India 2, Armenia Lead Open; India, Georgia, Romania Lead Women’s

11th-seeded India 2 took a upset win over 4th-seeded Spain, while 12th-seeded Armenia defeated 11th-seeded England, both by an identical score of 2.5-1.5, to jointly lead the open section with 10 match points at the end of the match. the fifth round of the 44th FIDE Chess Olympiad. Young GM Dommaraju Gukesh defeated legendary GM Alexei Shirov on the highest board for India 2, which will be treated as the most remarkable game of the day.

In other setbacks of the day, 32nd-placed Cuba shocked sixth-seeded Azerbaijan, while the Philippines prevailed over Sweden, both with an identical score of 2.5-1.5 again. Uzbekistan, Cuba, India, Iran and the US follow the leaders on nine match points.

India triumphed over France 2.5-1.5, Georgia beat India 2 3-1, and 20th seed Romania upset fourth seed Poland 2.5-1.5 to emerge as the leaders of the 44th FIDE Women’s Chess Olympiad. Azerbaijan creditably kept Ukraine to a 2-2 draw, followed by Kazakhstan, who defeated Cuba 3-1, all by nine match points.

USA’s IM Carissa Yip (2416) was defeated by WFM Paula Elizab Paredes Bustamante (2162) with the black pieces in 31st-seeded Peru’s upset victory over seventh-seeded USA by a score of 2.5-1.5 , while Colombia Spain to a 2-2 draw. The US now remains tied in places 29-74 with six match points.

Olympiad personalities

The playing arena is not only full of professional chess players and grandmasters. It also consists of a large number of chess enthusiasts, young aspiring players and visitors for whom the event is a biannual extravaganza. Not to mention the arbitrators, officials and other staff. It is an event where you visit a new place in a different part of the world from your own, enjoy the hospitality, the cuisine, relive old friendships and make new ones. Dress, talk and express yourself as is customary in your own culture. But when the hour comes, the chessboard is still a serious place where you give the maximum, at your own modest level.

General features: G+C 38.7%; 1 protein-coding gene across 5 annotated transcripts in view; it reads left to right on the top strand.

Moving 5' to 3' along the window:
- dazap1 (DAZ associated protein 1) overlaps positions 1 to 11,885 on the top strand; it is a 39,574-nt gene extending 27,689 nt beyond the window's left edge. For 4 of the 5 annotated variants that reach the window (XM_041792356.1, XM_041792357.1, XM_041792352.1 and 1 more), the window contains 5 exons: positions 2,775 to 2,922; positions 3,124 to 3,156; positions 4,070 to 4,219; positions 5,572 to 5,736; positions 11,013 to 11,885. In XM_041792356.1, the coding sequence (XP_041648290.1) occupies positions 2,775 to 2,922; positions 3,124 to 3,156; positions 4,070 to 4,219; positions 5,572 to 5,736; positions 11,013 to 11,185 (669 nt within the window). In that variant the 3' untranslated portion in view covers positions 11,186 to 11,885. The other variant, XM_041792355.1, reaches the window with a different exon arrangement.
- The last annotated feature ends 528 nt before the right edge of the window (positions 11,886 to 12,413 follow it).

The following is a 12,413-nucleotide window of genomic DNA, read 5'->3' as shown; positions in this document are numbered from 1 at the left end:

In uniform, IM Paula Andrea Rodriguez Rueda from Colombia is also an army officer. Photo: Maria Emelianova/Chess.com

Davakhuu Munkhzul of Mongolia. Photo: Maria Emelianova/Chess.com

People from different cultures express their happiness in different ways. Just to be here at the Olympiad. Photo: Maria Emelianova/Chess.com

Indonesian women’s team, in colorful outfits Photo: Lennart Ootes/FIDE.

Joseph Dalliah of The Gambia, wearing a friendly hat. Photo: Mark Livshitz/FIDE.

Oman’s women’s team. Photo: Mark Livshitz/FIDE.

Stev Bonhage the photographer, hard at work. Photo: Lennart Ootes/FIDE.

Klean Shuqja of Albania. Photo: Mark Livshitz/FIDE.

Open section

As mentioned yesterday, India 2 remains the crowd favorite and also today they justified the expectations. Discussing the young team on Chess.com’s live commentary, GM Arturs Neiksans boldly stated: “[I am] not really sure if india 1 is really stronger than india 2 because [India 2] are such an impressive lineup. I would like the youngsters to succeed!” GM Yasser Seirawan declared grandly: “The future is theirs!”

The future is here: the India 2 team for the 5th round (LR) Praggnanandhaa, Adhiban, Gukesh and Nihal. Photo: Stev Bonhage/FIDE.

The future is theirs!
— GM Yasser Seirawan

While three of the Indian main team players (GMs Pentala Harikrishna, Vidit Gujrathi and Erigasi Arjun) are rated higher than other members of the India 2 team, Gukesh, GM Nihal Sarin and GM Rameshbabu Praggnanandhaa have since made significant rating gains. the announcement of the teams, selected based on the average ratings of the players between the March – May 2022 rating lists – the criteria by which Indian teams are usually selected to represent the country. The average age of the Indian main team is about 29 while that of the India 2 team is 19.